Sunday, November 29, 2009

Rainy Sunday afternoon

It seems to have rained every single Sunday for months now. Today, we decided to go to the Christmas market on the Allées de Tourny. Christmas markets are crap, especially when they make your shoes muddy. So we did a quick detour into a big toy store, then back down to the quayside via the Foire d'Automne and its antique stalls, before walking over the bridge that Tadashi Kawamata designed for Evento, an arts festival in Bordeaux. It's made from windfall maritime pine. The authorities don't seem to be able to bring themselves to have it dismantled.


(All photos taken with my iPhone)

Vacuous

It used to be that if I had a seed of a thought, I'd take some time and work it up into a couple of paragraphs to blog. Now I just pare it down to the bare minimum and burp it out in a tweet. The words I've tweeted most over the past two years are apparently: time, Bordeaux and kids. I'm not proud of that. Oh no.

Friday, November 20, 2009

Climbing Everest. In a day. With no coat on.

I, in turn, have interviewed Leadia from Breeder's Digest. Her answers really made me laugh.

1. You have five children (I bow down to you!), and I have a friend who is expecting her fifth child. What advice would you give her about organising a large family?

Um….good luck??? LOL! Honestly, I don’t know that I’m the best person to give advice since I muddle through life searching for the answer to this question myself. But here goes. You either have to be anal or indifferent. There is no in between – seriously. You have to fully commit to being one or the other. There are tons of domestic goddesses out there who run their families like a Fortune 50 company, but I’m not one of them. I’ve tried out myriad scheduling/organizing/planning methods but ultimately I still get caught with my pants down…. it’s 4:30 and you have no idea what’s for dinner and you have 2 kids to get to soccer practices on 2 different sides of town and ultimately that’s when you get that humiliating phone call where the secretary from your child’s elementary school is calling to tell you that the Girl Scout meeting ended 30 minutes ago and where the hell are you? Indifference allows for more success because if you’re always on time and put-together, the one time you are late and disorganized it’s devastating. When you routinely miss deadlines, forget appointments and are constantly driving forgotten lunches/sports equipment/homework to their rightful owners, the one time that you show up on time or with your shit together it’s like you climbed Everest. In less than a day. With no coat on. For real. It’s that amazing.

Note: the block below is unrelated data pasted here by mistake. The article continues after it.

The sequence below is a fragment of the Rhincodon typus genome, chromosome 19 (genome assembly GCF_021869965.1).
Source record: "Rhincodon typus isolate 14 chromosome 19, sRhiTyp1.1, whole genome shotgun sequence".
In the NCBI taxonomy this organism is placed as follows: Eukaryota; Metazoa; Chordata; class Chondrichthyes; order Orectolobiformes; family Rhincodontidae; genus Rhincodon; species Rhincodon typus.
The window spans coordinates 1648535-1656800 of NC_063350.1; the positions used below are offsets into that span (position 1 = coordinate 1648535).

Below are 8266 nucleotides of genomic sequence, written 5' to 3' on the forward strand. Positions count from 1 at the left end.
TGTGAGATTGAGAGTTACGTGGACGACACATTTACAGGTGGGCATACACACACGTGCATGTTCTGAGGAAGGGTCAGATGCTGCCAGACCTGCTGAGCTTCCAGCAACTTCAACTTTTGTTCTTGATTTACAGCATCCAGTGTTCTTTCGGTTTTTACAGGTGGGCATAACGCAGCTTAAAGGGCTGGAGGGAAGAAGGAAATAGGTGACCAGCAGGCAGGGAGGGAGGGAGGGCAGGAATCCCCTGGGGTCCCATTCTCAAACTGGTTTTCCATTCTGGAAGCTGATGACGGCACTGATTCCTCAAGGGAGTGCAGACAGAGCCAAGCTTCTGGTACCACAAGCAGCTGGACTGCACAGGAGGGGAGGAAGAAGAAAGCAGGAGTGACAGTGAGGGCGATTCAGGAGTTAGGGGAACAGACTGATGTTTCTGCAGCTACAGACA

2. You live in the American Midwest. What would you say are the advantages and disadvantages of living in that part of the USA?

Well, the Midwest is great if you like flat land, crooked politics, mediocrity, and fattening foods. Seriously, it’s quite possible that I live in the most generic area of the universe. Around these parts “Olive Garden” is considered an ethnic restaurant. Illinois, in particular, is famous for its cruel lack of seasons. We have only two: insanely hot and freaking cold. Winter lasts 17 months on average.

On the up side, the Midwest is home to some of the most genuine and incredibly friendly people you’ll ever meet. I live less than an hour outside Chicago and it truly is the best city in the world. Oh, and since we are less than 30 minutes from the Wisconsin border we are also less than 30 minutes from the largest concentration of indoor water parks in the world, which if you have five kids, is kind of a bonus. And OPRAH! How I could I forget Oprah? If you live in Illinois and don’t mention her you get kicked out of the state. Immediately.

2. In the midst of all of this child-rearing, you somehow manage to find time to study too. I wonder how you do that, and what you see yourself doing in, let's say, five years' time. Will you be a full-time mother or a full-time mother with a job?